EVERYONE claims to be concerned about the health of the Great Barrier Reef. Last week a joint UNESCO World Heritage Centre and International Union for the Conservation of Nature report was released claiming the reef could be “in danger”.
Earlier this week the Prime Minister, Julia Gillard, wrote to Queensland Premier, Campbell Newman, expressing concern about approval for a coal mine at Alpha and the potential impact of runoff on dugongs. 
Ha. It’s many hundreds of kilometres from Alpha to the coast. In between is the Burdekin dam and a long way further downstream more than 20,000 hectares of sugarcane and then the wetlands of Bowling Green Bay.
It’s absurd to suggest that the mine is going to have any impact on dugongs.
Maybe the concern wasn’t so much about the mine but about the associated development, in particular the railway and plans to expand the port at Abbot Point? Maybe.
But the Great Barrier Reef covers a vast area and dugongs aren’t going to congregate about a port development.
Dugongs congregate where there are seagrass meadows and there is no evidence that seagrass meadows are generally in decline around the Australian coastline.
Dugongs numbers, however, are in decline.
And it has everything to do with something the Prime Minister can stop.
There are perhaps only 14,000 dugongs left in Great Barrier Reef waters, and some estimates suggest that about 1,000 are slaughtered each year.
If the Prime Minister really cared about the Great Barrier Reef and its dugongs she would immediately ban the slaughter of dugongs by aborigines and Torres Strait Islanders in Great Barrier Reef waters.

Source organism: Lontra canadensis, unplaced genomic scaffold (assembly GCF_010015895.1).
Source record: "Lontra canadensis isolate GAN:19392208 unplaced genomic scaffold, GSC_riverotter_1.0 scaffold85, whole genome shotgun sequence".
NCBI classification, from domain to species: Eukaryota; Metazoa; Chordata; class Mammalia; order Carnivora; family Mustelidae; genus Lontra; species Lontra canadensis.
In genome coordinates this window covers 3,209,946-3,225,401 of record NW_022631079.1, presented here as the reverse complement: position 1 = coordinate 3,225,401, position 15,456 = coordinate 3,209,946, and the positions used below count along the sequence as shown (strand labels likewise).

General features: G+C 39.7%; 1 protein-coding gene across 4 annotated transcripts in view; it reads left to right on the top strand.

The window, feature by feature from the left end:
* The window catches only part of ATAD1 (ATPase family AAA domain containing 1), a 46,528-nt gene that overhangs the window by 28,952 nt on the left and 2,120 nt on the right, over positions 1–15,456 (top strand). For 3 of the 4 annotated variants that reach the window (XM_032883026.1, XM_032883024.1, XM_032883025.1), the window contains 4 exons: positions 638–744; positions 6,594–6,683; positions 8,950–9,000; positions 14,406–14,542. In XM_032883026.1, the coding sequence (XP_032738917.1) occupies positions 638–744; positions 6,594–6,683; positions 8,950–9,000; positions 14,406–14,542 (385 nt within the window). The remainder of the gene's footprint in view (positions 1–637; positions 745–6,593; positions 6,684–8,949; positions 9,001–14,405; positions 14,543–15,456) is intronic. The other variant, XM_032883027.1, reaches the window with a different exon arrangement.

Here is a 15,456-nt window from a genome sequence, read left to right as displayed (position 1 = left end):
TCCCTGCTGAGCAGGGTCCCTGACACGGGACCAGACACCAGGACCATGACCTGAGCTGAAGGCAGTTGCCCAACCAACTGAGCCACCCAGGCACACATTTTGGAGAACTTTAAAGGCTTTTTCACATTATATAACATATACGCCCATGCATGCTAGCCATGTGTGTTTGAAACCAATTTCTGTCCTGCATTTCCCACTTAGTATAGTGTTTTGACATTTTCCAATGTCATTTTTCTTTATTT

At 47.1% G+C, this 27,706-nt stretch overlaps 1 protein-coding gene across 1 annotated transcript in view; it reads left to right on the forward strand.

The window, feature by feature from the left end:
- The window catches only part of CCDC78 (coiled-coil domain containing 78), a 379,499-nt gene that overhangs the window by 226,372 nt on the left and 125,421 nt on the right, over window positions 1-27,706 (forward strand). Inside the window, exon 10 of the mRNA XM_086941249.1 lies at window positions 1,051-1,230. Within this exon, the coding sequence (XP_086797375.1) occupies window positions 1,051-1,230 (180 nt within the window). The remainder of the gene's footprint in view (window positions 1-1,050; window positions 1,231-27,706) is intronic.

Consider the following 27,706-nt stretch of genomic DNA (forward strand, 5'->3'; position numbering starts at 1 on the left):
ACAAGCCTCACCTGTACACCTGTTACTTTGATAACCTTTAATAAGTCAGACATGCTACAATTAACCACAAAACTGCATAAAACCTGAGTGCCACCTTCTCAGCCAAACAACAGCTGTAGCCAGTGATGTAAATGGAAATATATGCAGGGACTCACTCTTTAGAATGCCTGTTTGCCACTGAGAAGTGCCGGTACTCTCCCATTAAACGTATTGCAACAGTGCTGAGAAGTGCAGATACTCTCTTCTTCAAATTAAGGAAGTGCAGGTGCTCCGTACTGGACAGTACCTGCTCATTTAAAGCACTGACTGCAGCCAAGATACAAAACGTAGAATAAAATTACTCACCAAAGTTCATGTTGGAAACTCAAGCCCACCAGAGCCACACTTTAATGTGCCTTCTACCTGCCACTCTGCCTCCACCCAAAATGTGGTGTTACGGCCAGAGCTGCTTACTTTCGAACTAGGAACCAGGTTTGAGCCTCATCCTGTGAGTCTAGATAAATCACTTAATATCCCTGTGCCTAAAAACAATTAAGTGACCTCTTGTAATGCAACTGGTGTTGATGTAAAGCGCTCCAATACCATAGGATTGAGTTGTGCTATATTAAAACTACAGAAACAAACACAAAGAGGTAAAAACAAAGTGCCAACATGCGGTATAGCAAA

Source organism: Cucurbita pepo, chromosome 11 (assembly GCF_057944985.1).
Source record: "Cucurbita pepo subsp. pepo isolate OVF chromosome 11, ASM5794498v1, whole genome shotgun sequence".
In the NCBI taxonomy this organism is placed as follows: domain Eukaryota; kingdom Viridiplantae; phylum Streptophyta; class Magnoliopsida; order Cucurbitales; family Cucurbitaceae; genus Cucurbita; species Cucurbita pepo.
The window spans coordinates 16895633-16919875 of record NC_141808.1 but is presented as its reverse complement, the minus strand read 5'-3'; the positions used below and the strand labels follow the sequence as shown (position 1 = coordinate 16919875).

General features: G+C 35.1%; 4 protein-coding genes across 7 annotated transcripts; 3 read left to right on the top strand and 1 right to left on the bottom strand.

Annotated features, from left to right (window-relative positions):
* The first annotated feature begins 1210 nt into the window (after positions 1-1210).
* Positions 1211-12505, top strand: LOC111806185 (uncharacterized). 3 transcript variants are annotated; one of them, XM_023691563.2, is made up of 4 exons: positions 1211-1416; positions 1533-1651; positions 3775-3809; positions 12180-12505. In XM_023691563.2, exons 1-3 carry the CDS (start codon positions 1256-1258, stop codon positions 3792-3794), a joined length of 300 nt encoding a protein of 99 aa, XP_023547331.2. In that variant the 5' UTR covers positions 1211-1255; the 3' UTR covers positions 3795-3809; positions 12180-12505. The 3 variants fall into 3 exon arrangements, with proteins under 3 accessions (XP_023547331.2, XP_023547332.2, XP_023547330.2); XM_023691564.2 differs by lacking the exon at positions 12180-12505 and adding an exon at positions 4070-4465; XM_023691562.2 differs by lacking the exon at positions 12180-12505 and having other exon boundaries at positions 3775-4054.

Gillard attacks Newman over Alpha ‘breach’ by Sarah Elks and Michael McKenna in The Australian, June 6, 2012
Thanks to Robert Sozzani for permission to use his photographs of dugongs taken in Marsa Abud Dabba in April 2004. More images here http://www.robertosozzani.it/Dugong/photoEN.html
Heinsohn, H. et al. 2004, Unsustainable harvest of dugongs in Torres Strait and Cape York (Australia) waters: two case studies using population viability analysis.
Henry, GW and Lyle JMC. 2003. The National Recreational and Indigenous Fishing Survey. Fisheries Research and Development Corporation Project. 99/158.
MACC Taskforce on Dugong and Marine Turtle Populations in consultation with Indigenous Communities and Stakeholders. Sustainable and Legal Indigenous Harvest of Marine Turtles and Dugongs in Australia – A National Approach.
Marsh H. et al. 2004, Aerial Surveys and the Potential Biological Removal Technique Indicate that the Torres Strait Dugong Fishery is Unsustainable. Animal Conservation, 435-443.